We all love Harvest Festivals, don’t we?
Just look around us at this beautifully decorated church, filled with harvest bounty - how can we fail to feel thankful? The decorators have every right to be proud of their skilful arrangements. Those who have grown the produce have every right to be proud that the best of it should be displayed here in God’s house. We all enjoy the colours and the smells of the fruit and the vegetables and the flowers; we all enjoy the familiar harvest hymns; and we all enjoy seeing so many cheerful people, filled with a sense of accomplishment, now that the year’s work has been crowned with success.
Let’s take a moment to reflect on the sheer breadth and variety of our harvest:
o We have the staples: we have wheat for bread, barley for beer, oats for porridge, rape-seed for oil, silage for cattle, and hay for horses.
o But there is so much more than staples for us to enjoy, isn’t there! There’s milk and butter, cheese and yogurt, fruit and nuts, blackberries and mushrooms, plums and apples, potatoes and turnips, pumpkins and marrows, cabbage and lettuce, peas and beans, meat and leather. My wife Marty has harvested delicious vegetables and beautiful flowers this year. My plum crop was so heavy that the branches broke on the tree, and I’ve harvested over 40 jars of honey and a good crop of filberts.
o Let’s not forget the animals too – we have this year’s foals and calves, lambs and chicks, ducklings, and goslings to delight us. And we must not forget the fruit of our own bodies, the children born this year.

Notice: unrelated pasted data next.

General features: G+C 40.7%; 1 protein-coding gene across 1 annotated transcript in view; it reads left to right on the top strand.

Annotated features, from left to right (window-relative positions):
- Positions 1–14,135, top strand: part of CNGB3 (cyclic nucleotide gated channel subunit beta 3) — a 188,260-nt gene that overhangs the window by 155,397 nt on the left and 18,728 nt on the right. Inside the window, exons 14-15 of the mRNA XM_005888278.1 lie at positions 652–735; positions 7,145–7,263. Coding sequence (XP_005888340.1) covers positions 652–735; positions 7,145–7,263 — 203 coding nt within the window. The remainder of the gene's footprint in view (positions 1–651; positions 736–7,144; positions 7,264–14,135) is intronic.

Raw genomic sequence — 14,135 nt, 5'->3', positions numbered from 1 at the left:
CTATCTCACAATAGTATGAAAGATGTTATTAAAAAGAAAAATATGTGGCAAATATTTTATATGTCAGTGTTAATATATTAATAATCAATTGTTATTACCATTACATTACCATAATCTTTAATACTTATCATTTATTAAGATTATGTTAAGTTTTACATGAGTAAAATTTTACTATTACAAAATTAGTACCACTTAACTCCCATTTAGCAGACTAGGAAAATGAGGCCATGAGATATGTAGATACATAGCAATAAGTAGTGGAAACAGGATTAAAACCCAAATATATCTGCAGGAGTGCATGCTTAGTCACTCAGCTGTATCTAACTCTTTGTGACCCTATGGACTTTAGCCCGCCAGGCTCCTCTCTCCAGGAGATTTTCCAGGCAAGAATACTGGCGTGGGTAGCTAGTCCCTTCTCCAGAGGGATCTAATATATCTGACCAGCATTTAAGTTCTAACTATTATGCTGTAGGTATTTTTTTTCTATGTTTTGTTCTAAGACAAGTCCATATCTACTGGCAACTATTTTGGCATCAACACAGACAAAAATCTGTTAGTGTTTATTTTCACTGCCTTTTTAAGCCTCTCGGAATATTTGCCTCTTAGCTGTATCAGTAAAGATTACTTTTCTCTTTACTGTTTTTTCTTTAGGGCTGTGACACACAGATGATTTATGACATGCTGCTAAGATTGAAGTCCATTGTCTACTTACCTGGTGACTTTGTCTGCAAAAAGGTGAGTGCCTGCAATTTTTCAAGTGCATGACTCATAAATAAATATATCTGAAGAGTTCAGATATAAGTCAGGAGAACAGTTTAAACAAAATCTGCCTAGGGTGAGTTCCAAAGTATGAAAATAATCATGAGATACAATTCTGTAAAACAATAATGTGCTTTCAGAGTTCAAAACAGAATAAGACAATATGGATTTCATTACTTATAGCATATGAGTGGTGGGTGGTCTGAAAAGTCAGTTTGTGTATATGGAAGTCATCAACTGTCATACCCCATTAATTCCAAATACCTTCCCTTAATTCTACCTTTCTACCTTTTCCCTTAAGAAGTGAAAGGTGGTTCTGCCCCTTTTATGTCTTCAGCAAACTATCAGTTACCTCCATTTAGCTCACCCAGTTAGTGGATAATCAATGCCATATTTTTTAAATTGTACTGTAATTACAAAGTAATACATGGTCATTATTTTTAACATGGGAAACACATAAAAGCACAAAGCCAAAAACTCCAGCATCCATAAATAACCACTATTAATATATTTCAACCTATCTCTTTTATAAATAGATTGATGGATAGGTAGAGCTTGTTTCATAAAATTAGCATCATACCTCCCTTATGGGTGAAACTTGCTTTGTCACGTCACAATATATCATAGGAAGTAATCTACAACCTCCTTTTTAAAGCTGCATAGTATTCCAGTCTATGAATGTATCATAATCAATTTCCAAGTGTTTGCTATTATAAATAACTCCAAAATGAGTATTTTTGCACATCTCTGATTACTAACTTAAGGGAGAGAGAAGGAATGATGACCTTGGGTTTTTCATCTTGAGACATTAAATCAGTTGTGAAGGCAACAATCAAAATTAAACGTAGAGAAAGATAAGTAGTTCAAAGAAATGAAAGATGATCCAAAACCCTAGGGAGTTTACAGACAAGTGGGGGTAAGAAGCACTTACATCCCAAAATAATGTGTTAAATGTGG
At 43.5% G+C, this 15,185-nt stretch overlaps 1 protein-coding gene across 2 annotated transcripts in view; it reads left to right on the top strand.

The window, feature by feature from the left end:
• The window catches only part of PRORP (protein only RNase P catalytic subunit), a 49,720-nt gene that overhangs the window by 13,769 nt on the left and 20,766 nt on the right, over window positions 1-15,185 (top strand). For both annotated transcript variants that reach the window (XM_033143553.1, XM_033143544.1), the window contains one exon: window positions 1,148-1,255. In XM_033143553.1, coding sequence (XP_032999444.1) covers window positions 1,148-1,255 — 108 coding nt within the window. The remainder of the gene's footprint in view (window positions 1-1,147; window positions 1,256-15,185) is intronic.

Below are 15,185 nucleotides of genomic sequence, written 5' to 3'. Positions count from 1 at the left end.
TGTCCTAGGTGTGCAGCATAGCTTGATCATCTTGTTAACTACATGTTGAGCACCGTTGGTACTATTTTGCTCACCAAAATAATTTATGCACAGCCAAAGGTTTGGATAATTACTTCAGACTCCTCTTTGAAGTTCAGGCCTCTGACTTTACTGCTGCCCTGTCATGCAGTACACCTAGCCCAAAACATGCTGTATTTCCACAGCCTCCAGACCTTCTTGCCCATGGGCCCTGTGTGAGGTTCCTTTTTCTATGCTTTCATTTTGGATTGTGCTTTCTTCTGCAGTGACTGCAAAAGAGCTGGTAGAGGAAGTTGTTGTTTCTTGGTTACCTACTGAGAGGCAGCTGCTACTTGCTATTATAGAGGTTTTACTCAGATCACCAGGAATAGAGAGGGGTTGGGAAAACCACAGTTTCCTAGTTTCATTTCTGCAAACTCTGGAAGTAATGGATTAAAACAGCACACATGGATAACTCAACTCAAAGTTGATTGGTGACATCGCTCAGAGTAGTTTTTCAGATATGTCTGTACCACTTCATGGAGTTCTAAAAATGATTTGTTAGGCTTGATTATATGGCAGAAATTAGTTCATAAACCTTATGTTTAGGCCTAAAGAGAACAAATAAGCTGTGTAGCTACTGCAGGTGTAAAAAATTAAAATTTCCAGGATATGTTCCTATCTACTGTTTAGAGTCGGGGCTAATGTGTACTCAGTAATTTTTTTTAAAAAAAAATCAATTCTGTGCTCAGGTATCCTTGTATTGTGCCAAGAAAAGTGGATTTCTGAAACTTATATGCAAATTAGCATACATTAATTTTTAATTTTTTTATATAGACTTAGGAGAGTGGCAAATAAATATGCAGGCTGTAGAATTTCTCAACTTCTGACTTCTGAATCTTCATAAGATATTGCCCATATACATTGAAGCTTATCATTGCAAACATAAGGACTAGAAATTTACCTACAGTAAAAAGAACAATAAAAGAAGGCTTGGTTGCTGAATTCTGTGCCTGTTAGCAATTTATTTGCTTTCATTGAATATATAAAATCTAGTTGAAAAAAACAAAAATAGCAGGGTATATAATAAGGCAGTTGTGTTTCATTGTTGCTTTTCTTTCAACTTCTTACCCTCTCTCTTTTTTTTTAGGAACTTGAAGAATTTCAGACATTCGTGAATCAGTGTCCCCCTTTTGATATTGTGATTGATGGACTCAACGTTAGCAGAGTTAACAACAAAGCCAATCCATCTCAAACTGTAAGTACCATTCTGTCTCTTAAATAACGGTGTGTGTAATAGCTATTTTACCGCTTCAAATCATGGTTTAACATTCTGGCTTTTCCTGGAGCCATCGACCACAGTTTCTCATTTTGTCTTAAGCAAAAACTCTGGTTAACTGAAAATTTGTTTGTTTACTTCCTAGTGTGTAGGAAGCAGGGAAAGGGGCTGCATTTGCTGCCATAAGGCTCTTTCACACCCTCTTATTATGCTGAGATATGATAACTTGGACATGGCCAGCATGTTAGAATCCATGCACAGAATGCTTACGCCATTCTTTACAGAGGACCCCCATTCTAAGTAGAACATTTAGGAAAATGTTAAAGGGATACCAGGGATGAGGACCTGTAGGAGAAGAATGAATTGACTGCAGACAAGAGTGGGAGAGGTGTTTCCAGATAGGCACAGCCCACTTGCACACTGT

Thanks be to God for giving us so much to rejoice over!
In today’s 1st reading (Joel 2:21-27) Joel expresses this feeling in beautiful poetry.
‘Do not fear, O soil; be glad and rejoice, for the LORD has done great things!
Do not fear, you animals of the field, for the pastures of the wilderness are green;
the tree bears its fruit, the fig tree and vine give their full yield.
O children of Zion, be glad and rejoice in the LORD your God…
The threshing-floors shall be full of grain, the vats shall overflow with wine and oil.’
Don’t you just love it, that Joel calls not just human kind, but all living creation to be glad and rejoice, even the very soil on which fertility depends.
Joel is writing at a time when Judean farmers have been suffering hardship - successive plagues of locusts have ravaged the land. In these words he gives them hope for their future. They ‘shall eat in plenty and be satisfied’, he tells them, because God says:
‘I will repay you for the years that the swarming locust has eaten,
the hopper, the destroyer, and the cutter, my great army, which I sent against you…